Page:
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Highlighting Jesus’ words in red doesn’t “fix” the Bible
To appreciate the text, we need to learn that it has authority as a whole, not as individual books or verses.
I love serving on the advisory board for the Anabaptist at 500 project. My favorite part is just being around other Anabaptists who really care about the Bible. We’re working on a project that gives the Bible an Anabaptist framing in honor of 500 years of Anabaptism. In our Bible, which comments on the CEB, we’ll have Anabaptist marginal notes, scholarly marginal notes, and marginal notes from 500 community groups. Further, we have essays on each book of the Bible, as well as topical essays that augment our Anabaptist understanding of the text. It is an exciting project and I hope you and your friends and congregants participate as you can!
One of the questions that the project’s director posed to us recently is whether this Bible should have red letters in it to highlight the spoken words of the Lord. A lot of Bibles have them, but we have found that most study Bibles do not. I have to admit, I do not know where we landed on the decision, but at the very least we had a lively discussion.
I have read Bibles that note Jesus’ words in red and I suppose they have been interesting to me, but I am unsure of how helpful they were in terms of discerning the meaning of the Bible. I don’t think that designated words help us grow to understand the meaning of the text.
Furthermore, the Bible itself shows that specific quotations shouldn’t carry disproportionate weight. The very Gospels themselves are four different accounts of the life of Jesus. He is quoting as saying different things and sometimes doing different things. Heralding these contradictory passages “above” the others invites a disagreement about what Jesus said, instead of showing us the different voices, occasions, and audiences of the Gospels. Highlighting the words of the Lord, as quoted by the Gospel writers, undoes the value of the relationship of the stories, and kind of flattens them out to a singular meaning.
The actions of Jesus a just as important as his words, and if we are highlighting one, we might as well highlight the other, and at that point, we are saying that the hermeneutical center of the text are the Gospels. Now that is a readily held view, especially in Anabaptist circles, but it is one that must be interrogated before being defined by an editorial choice to merely highlight these texts.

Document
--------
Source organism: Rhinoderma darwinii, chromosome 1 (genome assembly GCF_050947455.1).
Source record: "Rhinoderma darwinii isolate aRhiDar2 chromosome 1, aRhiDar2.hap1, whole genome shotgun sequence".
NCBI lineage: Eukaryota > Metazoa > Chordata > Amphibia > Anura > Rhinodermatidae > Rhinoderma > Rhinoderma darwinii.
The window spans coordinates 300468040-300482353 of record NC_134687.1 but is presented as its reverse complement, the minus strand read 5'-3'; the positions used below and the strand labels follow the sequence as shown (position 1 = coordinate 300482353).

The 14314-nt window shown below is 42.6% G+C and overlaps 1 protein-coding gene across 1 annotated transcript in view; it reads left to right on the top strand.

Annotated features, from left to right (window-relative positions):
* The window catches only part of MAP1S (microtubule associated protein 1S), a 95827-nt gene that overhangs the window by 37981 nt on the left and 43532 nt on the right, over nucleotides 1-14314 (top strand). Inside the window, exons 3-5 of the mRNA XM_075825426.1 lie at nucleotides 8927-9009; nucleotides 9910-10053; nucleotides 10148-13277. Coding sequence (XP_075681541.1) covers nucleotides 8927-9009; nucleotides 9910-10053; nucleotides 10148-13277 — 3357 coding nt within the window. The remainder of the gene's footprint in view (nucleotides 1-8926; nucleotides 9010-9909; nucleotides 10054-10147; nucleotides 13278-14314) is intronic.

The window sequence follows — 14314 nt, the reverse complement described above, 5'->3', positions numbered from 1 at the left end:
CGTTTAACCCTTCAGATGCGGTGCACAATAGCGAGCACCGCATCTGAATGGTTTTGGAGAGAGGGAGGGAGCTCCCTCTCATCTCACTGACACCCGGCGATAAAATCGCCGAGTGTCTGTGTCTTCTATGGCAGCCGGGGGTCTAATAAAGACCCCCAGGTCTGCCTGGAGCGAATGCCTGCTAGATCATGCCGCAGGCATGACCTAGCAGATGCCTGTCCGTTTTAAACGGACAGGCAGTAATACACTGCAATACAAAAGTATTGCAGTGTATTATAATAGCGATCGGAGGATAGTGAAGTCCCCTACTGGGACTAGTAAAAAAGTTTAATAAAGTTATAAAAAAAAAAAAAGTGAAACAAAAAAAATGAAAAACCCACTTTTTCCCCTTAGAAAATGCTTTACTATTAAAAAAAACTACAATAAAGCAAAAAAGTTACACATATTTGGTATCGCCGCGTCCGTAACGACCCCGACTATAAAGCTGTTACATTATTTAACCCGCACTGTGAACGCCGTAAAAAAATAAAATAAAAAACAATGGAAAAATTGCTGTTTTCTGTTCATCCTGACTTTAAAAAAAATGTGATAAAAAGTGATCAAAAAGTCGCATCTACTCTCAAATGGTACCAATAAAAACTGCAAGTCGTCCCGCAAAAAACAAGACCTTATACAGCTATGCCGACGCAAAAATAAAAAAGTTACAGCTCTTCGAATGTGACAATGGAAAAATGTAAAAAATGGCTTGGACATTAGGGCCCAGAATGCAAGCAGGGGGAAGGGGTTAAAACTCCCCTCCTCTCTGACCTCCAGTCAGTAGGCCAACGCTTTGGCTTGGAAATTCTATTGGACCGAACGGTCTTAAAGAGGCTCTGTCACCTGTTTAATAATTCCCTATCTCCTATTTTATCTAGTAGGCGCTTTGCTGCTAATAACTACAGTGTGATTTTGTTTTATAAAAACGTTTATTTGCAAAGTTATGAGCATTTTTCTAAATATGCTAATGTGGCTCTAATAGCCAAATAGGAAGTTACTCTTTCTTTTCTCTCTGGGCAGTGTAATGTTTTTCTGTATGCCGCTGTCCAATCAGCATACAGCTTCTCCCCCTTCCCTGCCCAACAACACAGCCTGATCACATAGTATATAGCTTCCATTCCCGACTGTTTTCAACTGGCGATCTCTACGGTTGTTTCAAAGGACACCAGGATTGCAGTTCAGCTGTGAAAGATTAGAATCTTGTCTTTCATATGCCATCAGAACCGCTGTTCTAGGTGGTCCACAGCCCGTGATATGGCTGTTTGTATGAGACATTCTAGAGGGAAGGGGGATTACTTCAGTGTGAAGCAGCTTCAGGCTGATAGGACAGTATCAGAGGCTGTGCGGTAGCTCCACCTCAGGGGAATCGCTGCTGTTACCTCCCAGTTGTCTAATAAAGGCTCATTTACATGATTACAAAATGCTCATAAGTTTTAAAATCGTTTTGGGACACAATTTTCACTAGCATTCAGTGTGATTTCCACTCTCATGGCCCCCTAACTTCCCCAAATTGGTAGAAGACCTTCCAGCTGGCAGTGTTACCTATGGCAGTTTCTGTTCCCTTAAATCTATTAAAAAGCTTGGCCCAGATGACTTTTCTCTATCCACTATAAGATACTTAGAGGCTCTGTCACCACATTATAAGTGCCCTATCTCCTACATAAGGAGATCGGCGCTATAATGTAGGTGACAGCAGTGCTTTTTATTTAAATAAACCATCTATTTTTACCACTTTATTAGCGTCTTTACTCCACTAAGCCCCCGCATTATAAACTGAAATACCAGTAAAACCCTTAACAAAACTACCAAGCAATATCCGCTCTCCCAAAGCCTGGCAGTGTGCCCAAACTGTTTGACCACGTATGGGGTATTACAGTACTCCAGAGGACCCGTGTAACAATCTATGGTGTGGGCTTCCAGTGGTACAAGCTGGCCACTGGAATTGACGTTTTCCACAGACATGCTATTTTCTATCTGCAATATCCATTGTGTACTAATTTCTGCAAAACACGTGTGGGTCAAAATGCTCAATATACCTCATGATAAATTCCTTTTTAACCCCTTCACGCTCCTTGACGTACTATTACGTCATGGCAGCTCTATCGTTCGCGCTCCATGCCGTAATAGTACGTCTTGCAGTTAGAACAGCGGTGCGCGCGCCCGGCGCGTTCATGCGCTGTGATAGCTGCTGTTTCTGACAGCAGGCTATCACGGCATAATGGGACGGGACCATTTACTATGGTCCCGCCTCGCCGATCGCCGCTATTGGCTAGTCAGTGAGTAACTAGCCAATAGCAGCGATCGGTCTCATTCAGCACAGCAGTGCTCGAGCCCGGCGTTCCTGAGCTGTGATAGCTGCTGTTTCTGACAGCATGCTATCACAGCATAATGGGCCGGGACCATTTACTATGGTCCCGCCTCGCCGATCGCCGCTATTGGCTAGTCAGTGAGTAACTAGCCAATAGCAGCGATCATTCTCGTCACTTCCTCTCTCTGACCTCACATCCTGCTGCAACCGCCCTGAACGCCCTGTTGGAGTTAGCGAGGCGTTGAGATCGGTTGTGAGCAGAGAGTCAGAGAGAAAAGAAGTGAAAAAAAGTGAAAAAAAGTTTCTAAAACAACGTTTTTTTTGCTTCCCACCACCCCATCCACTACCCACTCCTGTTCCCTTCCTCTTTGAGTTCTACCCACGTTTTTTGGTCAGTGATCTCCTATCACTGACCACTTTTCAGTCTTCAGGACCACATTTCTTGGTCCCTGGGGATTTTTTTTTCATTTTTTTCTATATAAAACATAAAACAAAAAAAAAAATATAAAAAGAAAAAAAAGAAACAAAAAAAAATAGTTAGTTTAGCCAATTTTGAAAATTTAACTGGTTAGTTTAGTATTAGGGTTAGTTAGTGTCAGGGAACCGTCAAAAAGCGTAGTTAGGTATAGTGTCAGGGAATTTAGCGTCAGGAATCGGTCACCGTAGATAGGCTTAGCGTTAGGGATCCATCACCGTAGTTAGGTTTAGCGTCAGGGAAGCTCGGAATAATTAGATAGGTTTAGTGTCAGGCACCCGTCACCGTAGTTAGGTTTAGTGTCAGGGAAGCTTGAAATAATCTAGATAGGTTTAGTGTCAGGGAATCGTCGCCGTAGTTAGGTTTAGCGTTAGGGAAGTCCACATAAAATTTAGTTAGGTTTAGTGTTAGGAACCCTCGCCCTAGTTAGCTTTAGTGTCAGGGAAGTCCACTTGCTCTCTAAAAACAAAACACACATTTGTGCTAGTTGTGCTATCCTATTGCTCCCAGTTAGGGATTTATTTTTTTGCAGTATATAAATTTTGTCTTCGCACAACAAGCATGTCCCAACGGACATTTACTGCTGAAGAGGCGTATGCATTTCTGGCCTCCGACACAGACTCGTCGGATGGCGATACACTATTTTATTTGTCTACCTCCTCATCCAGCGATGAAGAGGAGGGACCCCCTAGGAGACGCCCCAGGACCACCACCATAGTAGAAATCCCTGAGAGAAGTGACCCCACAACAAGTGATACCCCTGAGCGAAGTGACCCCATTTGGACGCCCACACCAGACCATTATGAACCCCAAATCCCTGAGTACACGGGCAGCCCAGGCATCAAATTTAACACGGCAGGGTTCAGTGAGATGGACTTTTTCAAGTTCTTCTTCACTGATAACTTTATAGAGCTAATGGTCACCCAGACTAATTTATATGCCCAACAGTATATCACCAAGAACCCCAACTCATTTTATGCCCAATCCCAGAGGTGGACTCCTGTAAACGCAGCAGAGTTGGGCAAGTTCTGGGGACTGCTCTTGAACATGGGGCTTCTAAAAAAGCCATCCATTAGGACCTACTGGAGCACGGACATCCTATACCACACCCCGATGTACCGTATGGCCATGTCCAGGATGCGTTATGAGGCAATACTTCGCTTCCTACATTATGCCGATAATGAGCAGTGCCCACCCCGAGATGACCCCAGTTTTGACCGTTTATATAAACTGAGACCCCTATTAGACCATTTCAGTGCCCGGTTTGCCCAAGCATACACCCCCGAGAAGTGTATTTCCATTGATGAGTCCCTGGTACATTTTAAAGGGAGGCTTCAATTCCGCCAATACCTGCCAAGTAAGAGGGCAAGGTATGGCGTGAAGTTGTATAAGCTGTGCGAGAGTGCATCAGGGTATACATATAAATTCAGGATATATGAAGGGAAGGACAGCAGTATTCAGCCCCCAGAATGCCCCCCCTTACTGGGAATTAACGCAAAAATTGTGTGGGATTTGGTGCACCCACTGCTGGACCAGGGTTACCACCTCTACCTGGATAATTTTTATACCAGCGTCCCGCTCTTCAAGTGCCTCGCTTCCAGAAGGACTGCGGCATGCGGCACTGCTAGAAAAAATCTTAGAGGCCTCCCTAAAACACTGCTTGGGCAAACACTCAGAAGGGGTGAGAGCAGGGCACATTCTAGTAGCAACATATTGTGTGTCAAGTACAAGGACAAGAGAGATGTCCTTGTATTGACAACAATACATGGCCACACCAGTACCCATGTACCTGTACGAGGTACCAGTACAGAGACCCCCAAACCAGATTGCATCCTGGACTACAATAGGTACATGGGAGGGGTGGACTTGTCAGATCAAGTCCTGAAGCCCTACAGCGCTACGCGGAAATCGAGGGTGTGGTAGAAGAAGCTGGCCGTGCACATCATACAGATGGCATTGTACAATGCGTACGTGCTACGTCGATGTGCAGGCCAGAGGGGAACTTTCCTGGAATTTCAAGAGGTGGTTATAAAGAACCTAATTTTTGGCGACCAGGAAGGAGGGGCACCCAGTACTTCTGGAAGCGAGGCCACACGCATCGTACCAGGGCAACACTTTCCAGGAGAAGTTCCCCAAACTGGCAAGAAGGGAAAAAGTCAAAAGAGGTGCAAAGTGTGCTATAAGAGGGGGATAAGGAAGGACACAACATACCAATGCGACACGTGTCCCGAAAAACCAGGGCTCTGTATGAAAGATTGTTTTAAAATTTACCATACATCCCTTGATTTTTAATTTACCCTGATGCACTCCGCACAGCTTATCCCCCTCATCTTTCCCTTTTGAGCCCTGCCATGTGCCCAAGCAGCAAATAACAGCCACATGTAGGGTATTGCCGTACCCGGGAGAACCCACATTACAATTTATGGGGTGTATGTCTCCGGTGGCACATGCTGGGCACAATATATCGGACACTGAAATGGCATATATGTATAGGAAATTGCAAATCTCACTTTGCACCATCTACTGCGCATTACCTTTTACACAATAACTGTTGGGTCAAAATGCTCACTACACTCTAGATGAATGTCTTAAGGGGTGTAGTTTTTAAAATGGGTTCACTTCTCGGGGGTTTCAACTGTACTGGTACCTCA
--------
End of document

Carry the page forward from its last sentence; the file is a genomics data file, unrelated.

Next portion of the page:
If we indeed decide that the Gospel are more important than the rest of the test, we have to make an argument for such a take. Such a perspective has led to anti-Jewish bigotry and violence, however. Jesus himself couldn’t have possibly thought this was true and the man held a very high view of the Hebrew Bible. As Christians who follow him, it makes sense for us to do the same. We cannot disregard the Old Testament as less important than the New for the simple reasons that the very writer of the New Testament didn’t – and most importantly, the Son of Man didn’t as well.
The Bible itself gets its authority as a whole text. Individual texts or passages don’t have more authority than others, but rather, the metanarrative is where we collect God’s authority . I want to emphasize this way of reading the text because it seeks to honor what I think the intent of the red letter people or the Gospel-centric people. I think they want to read the Bible in a way that gets rid of the “messiness” of Old Testament and of Paul but centering the Gospels. The problem with that approach is that 1) The Gospels are as messy and 2) the diversity of the text is essential to our understanding of it.
In the Gospels, Jesus is very judgmental and speaks of eternal damnation regularly. If we turn to Paul, we see a gracious God whose love knows no boundaries and who universally saves all of us. The “mess” of the Bible isn’t just contained outside of the Gospels. And the sooner we realize that, the more likely it is for us to have an appreciation of the text.
The Bible is a complicated group of books with different audiences, occasions, and even perspectives. When we read the text as a collection of what the community of God’s children says about God. Holding them together gives a few that honors that diversity, but simply sidelining parts of the text lends itself toward the worst things of Christianity, notably, anti-Semitism. While I don’t think people fond of red letters in the text are anti-Semitic, it is essential that we guard against the tendency to make supreme our perspective. Rather than bringing our understanding of the text to it, we should seek our best to learn from it, acknowledging that invariably, we will bring our own biases. We should embrace our perspective, in order to gain an understanding of how it influences us.
The whole of the text gives it its authority. When we segment parts of it out, we can lean into the tendency to make its most challenging parts do the worst things. Highlighting the words of Jesus doesn’t change this problem, it actually feeds it. Our goal then should be to appreciate the text as a whole and let the metanarrative, through the discernment of the Spirit, guide us through what feels too hard or messy for us.